A Good Year Ridley Scott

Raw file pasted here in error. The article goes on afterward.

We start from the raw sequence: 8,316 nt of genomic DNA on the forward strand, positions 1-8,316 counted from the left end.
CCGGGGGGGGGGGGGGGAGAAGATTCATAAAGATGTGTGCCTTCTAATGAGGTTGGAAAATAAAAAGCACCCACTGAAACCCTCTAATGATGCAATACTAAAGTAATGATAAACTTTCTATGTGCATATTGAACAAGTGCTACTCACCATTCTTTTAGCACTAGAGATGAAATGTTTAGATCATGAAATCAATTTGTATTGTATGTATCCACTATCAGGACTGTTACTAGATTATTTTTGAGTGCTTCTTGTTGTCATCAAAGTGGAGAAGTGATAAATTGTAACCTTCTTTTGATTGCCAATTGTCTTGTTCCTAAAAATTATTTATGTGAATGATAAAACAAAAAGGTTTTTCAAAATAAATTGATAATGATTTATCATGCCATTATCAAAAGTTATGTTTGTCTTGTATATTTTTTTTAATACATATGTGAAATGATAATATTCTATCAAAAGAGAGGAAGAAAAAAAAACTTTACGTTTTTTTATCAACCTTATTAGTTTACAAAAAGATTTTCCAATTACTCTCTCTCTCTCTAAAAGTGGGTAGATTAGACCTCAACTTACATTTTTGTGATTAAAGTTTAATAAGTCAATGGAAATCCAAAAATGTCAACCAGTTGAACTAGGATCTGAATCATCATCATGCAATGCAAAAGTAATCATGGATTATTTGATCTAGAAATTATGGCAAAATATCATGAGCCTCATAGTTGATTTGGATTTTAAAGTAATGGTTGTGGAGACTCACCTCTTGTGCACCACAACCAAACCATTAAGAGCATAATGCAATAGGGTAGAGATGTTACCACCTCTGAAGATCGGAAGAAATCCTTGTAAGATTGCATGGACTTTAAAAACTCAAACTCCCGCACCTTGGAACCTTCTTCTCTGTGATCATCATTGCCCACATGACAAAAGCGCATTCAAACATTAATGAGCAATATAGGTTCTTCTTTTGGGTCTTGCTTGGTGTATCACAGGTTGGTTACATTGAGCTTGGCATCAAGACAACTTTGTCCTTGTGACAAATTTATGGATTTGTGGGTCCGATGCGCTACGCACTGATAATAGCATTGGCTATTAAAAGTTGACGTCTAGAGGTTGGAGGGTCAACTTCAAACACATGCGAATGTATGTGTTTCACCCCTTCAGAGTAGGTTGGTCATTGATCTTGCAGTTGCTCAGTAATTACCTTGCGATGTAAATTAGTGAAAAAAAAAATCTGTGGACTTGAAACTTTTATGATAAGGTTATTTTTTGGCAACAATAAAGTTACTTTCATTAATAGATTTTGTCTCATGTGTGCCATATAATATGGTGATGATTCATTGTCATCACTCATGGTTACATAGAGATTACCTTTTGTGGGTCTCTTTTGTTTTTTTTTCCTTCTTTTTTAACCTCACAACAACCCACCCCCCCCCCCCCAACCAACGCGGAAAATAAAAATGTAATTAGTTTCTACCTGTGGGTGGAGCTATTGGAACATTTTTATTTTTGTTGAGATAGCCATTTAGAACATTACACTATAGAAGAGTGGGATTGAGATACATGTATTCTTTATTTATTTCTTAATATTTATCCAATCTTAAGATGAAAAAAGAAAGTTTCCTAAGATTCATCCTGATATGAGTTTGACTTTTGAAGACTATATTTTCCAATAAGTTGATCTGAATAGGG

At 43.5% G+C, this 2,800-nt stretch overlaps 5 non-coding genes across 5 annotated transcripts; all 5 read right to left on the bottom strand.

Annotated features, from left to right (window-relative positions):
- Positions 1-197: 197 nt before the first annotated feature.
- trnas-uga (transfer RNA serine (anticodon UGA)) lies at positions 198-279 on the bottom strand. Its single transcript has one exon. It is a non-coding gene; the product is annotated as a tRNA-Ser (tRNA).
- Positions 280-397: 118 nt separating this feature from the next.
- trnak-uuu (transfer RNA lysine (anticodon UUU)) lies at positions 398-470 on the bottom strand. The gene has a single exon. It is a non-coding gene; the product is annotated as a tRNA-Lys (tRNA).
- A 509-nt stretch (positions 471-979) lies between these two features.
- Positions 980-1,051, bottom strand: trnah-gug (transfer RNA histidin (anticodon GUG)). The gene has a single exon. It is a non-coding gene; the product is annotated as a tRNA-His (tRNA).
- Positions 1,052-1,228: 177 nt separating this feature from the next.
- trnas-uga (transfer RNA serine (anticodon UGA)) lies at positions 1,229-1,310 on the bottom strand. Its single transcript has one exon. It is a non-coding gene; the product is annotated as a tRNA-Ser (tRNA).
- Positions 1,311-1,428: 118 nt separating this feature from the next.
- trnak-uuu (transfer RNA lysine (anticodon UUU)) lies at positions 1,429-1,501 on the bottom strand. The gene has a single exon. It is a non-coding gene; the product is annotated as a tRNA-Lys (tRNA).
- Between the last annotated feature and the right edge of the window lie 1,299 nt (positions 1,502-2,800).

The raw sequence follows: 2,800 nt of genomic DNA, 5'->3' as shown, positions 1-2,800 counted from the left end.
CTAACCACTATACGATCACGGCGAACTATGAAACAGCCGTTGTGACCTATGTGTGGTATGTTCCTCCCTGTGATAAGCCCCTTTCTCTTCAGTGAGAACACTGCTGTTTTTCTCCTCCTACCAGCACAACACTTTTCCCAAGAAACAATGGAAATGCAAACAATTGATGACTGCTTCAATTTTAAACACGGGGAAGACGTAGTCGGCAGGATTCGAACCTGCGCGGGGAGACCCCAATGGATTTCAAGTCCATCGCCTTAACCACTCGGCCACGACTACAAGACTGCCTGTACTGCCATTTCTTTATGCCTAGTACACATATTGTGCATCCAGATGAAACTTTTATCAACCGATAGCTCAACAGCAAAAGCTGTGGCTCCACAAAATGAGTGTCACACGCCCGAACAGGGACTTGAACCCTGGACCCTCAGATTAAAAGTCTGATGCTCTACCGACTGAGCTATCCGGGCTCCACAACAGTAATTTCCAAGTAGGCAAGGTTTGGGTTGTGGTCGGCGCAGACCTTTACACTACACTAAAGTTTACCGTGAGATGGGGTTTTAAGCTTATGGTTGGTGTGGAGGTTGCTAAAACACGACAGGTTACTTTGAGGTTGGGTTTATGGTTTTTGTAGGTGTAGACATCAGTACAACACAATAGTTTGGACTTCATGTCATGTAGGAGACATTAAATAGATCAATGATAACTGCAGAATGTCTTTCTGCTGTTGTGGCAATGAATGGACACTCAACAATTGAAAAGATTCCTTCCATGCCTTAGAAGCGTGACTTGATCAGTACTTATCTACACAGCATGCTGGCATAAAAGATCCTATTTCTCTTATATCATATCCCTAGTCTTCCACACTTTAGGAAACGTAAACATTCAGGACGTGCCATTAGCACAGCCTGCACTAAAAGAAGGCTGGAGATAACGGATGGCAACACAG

Max Skinner (Russell Crowe) is an uncompromising git manipulating the London stock exchange to great profit. When his estranged Uncle Henry (Albert Finney) dies, he finds himself the sole inheritor of a decaying French estate. Eager to sell the property, he travels to France, only to find his uncle’s winemaker Francis Duflot (Didier Bourdon) in the way of a speedy return to business. Soon his situation is further complicated by romance in the form of illegitimate cousin Christie Roberts (Abbie Cornish) and fiery waitress Fanny Chenal (Marion Cotillard). Ridley Scott, however, pours his likeable cast into vapid, distasteful characters. Finney, as the focus of pathos and the story’s most reflected upon victim, is an arrogant womaniser remembered for an indulgent joie de vive. Freddie Highmore, compelling as Burton’s Charlie, is here no more than the inevitable precursor to the adult Max Skinner. Crowe, who has on occasion levied poor material in his favour, can only assemble himself as Skinner’s grouchy, cousin-chasing malcontent. This story’s direction only moves forward, with a compass and not an arc, with the changes in setting helping Skinner’s appeal about as much as they might help models in wine ads. From his shark-toothed opening to his shark-toothed end, Skinner rarely musters sympathy. Appealing performances from Cotillard and Cornish don’t add much to their one-dimensional writing, as romance and obstacle, respectively, and interchangeably. The ultimate supposition of A Good Year’s narrative is that unethical conduct and malice hold no consequences. Max Skinner cannot grow as a human being, but in the golden glow wine country, he is at home with pleasures as selfish as those urban ones he has escaped. (Fox)